Consolidated Mercian control of much of Anglo-Saxon England.
King of Wessex, Alfred successfully defended his kingdom from the Vikings. By his death he was the most dominate ruler in England, and had laid the grounds from the formation of an united English monarchy. His grandson would become the first king of England.
Danish Canute becomes King of England. Danes rule for the next 26 years. Famous for trying to turn back the tide.
Anglo-Saxon King of England who's death led to a fight for the English throne between Harold Godwinson and William, Duke of Normandy.
Son of a powerful Anglo-Saxon lord he claimed the throne following the death of Edward the confessor. However it soon became apparent that several other European rulers had desires for the crown, and died in battle fighting one of these William, Duke of Normandy.
First Norman King of England. Presided over major changes political and social changes as Anglo-Saxon England became Norman England.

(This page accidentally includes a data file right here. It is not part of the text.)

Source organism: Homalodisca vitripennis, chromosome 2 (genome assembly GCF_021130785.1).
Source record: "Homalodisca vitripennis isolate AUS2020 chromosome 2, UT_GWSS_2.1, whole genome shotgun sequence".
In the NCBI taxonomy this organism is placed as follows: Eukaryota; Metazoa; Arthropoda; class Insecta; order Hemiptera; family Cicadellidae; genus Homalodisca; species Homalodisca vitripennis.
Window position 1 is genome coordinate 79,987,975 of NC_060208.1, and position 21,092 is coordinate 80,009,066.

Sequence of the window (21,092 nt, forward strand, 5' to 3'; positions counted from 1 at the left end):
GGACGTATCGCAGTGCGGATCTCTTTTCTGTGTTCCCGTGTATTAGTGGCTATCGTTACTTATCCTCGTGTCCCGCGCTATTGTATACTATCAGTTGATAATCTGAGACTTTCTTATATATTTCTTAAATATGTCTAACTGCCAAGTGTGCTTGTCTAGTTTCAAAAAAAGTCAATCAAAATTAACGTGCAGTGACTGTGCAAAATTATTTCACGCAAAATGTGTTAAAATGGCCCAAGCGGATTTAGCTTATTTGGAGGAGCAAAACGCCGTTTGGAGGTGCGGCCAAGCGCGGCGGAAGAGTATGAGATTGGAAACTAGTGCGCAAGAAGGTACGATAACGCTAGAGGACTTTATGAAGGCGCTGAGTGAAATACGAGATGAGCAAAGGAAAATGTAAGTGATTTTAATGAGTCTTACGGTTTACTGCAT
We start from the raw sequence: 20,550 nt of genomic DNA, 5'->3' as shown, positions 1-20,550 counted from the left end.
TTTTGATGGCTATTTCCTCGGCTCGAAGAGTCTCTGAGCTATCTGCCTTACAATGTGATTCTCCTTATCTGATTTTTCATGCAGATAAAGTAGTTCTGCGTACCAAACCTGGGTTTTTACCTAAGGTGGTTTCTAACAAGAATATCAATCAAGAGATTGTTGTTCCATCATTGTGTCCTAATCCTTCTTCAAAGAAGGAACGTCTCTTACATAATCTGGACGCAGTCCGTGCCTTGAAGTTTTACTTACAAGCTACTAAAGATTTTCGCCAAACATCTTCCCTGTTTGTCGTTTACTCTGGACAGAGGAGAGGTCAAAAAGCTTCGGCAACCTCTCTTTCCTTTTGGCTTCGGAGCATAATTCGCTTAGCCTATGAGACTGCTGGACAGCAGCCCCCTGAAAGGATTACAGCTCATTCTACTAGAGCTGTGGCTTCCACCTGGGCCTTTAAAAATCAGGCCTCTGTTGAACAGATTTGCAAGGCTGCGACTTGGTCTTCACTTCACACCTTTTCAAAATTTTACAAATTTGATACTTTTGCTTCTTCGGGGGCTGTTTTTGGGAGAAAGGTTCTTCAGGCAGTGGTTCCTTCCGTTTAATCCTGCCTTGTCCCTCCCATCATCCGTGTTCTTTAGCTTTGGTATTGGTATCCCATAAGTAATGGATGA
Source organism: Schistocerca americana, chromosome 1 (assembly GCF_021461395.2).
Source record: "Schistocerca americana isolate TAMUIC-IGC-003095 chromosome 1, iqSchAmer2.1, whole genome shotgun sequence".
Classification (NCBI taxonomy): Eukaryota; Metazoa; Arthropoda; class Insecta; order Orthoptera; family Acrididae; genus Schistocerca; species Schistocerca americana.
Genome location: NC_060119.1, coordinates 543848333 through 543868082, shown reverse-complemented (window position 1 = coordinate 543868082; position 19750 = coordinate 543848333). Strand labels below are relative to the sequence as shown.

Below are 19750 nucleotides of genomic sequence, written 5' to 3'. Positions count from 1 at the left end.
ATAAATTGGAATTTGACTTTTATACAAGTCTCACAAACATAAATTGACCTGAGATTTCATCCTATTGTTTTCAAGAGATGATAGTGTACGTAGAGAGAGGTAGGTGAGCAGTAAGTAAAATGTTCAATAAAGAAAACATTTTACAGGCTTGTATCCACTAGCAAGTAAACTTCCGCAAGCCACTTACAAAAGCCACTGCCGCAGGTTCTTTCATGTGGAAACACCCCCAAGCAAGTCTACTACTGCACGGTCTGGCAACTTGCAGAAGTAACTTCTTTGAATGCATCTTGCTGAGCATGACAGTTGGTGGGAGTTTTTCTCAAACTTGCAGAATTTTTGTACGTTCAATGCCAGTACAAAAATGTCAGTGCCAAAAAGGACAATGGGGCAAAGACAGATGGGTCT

Son of William I who died in a suspicious hunting accident. Succeeded by his brother.
Fought numerous wars against his brother Robert, Duke of Normandy.
Reign marked by the Anarchy, a civil war fought against his cousin Matilda. Her son Henry succeeded him.
One of medieval Europe's most influential Kings. Marriage to Eleanor of Aquitaine gave him an empire stretching from the Scottish border in the North, to Spain in the South. Ruled over almost half of modern day France.